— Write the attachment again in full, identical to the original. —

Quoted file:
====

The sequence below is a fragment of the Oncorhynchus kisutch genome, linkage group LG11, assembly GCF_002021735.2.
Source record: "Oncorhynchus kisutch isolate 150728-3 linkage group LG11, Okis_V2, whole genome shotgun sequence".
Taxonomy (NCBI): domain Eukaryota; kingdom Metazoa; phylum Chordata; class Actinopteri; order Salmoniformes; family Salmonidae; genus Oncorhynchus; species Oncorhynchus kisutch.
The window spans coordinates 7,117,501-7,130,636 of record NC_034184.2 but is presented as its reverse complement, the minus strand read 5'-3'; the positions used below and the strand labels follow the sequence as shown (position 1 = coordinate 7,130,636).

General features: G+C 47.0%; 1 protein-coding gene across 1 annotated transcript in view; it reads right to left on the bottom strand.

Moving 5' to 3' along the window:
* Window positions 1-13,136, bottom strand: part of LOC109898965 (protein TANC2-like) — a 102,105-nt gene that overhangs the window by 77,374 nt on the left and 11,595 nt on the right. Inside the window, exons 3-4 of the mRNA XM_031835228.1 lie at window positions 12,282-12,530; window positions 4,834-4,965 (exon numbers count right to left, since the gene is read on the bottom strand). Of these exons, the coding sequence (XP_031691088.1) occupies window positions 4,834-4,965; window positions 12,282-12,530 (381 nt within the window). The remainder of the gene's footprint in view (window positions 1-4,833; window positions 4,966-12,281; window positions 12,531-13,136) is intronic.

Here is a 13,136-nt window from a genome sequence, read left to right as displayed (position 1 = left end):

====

The sequence below is a fragment of the Oncorhynchus kisutch genome, linkage group LG11, assembly GCF_002021735.2.
Source record: "Oncorhynchus kisutch isolate 150728-3 linkage group LG11, Okis_V2, whole genome shotgun sequence".
Taxonomy (NCBI): domain Eukaryota; kingdom Metazoa; phylum Chordata; class Actinopteri; order Salmoniformes; family Salmonidae; genus Oncorhynchus; species Oncorhynchus kisutch.
The window spans coordinates 7,117,501-7,130,636 of record NC_034184.2 but is presented as its reverse complement, the minus strand read 5'-3'; the positions used below and the strand labels follow the sequence as shown (position 1 = coordinate 7,130,636).

General features: G+C 47.0%; 1 protein-coding gene across 1 annotated transcript in view; it reads right to left on the bottom strand.

Moving 5' to 3' along the window:
* Window positions 1-13,136, bottom strand: part of LOC109898965 (protein TANC2-like) — a 102,105-nt gene that overhangs the window by 77,374 nt on the left and 11,595 nt on the right. Inside the window, exons 3-4 of the mRNA XM_031835228.1 lie at window positions 12,282-12,530; window positions 4,834-4,965 (exon numbers count right to left, since the gene is read on the bottom strand). Of these exons, the coding sequence (XP_031691088.1) occupies window positions 4,834-4,965; window positions 12,282-12,530 (381 nt within the window). The remainder of the gene's footprint in view (window positions 1-4,833; window positions 4,966-12,281; window positions 12,531-13,136) is intronic.

Here is a 13,136-nt window from a genome sequence, read left to right as displayed (position 1 = left end):